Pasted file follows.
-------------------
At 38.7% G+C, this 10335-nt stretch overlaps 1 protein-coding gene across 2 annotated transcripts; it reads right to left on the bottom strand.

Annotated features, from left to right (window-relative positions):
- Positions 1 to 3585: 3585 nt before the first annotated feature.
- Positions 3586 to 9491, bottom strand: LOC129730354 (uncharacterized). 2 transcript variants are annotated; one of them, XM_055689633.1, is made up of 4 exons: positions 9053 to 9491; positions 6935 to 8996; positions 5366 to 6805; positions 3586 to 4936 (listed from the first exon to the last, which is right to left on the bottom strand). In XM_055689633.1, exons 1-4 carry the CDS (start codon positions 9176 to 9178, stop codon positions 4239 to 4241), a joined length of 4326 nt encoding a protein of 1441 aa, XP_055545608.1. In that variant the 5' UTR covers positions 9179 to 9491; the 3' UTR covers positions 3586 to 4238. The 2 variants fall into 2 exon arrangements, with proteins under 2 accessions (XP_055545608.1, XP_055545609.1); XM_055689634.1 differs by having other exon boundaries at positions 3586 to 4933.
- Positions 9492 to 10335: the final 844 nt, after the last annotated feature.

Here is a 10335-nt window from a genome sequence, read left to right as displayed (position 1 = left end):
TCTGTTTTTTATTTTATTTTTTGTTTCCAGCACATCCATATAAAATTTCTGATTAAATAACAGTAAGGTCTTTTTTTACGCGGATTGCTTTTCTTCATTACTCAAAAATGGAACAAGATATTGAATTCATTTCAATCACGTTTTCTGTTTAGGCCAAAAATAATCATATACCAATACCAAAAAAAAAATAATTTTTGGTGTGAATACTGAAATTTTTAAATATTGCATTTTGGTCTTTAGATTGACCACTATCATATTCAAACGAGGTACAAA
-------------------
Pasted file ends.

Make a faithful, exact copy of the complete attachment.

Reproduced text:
At 38.7% G+C, this 10335-nt stretch overlaps 1 protein-coding gene across 2 annotated transcripts; it reads right to left on the bottom strand.

Annotated features, from left to right (window-relative positions):
- Positions 1 to 3585: 3585 nt before the first annotated feature.
- Positions 3586 to 9491, bottom strand: LOC129730354 (uncharacterized). 2 transcript variants are annotated; one of them, XM_055689633.1, is made up of 4 exons: positions 9053 to 9491; positions 6935 to 8996; positions 5366 to 6805; positions 3586 to 4936 (listed from the first exon to the last, which is right to left on the bottom strand). In XM_055689633.1, exons 1-4 carry the CDS (start codon positions 9176 to 9178, stop codon positions 4239 to 4241), a joined length of 4326 nt encoding a protein of 1441 aa, XP_055545608.1. In that variant the 5' UTR covers positions 9179 to 9491; the 3' UTR covers positions 3586 to 4238. The 2 variants fall into 2 exon arrangements, with proteins under 2 accessions (XP_055545608.1, XP_055545609.1); XM_055689634.1 differs by having other exon boundaries at positions 3586 to 4933.
- Positions 9492 to 10335: the final 844 nt, after the last annotated feature.

Here is a 10335-nt window from a genome sequence, read left to right as displayed (position 1 = left end):
TCTGTTTTTTATTTTATTTTTTGTTTCCAGCACATCCATATAAAATTTCTGATTAAATAACAGTAAGGTCTTTTTTTACGCGGATTGCTTTTCTTCATTACTCAAAAATGGAACAAGATATTGAATTCATTTCAATCACGTTTTCTGTTTAGGCCAAAAATAATCATATACCAATACCAAAAAAAAAATAATTTTTGGTGTGAATACTGAAATTTTTAAATATTGCATTTTGGTCTTTAGATTGACCACTATCATATTCAAACGAGGTACAAA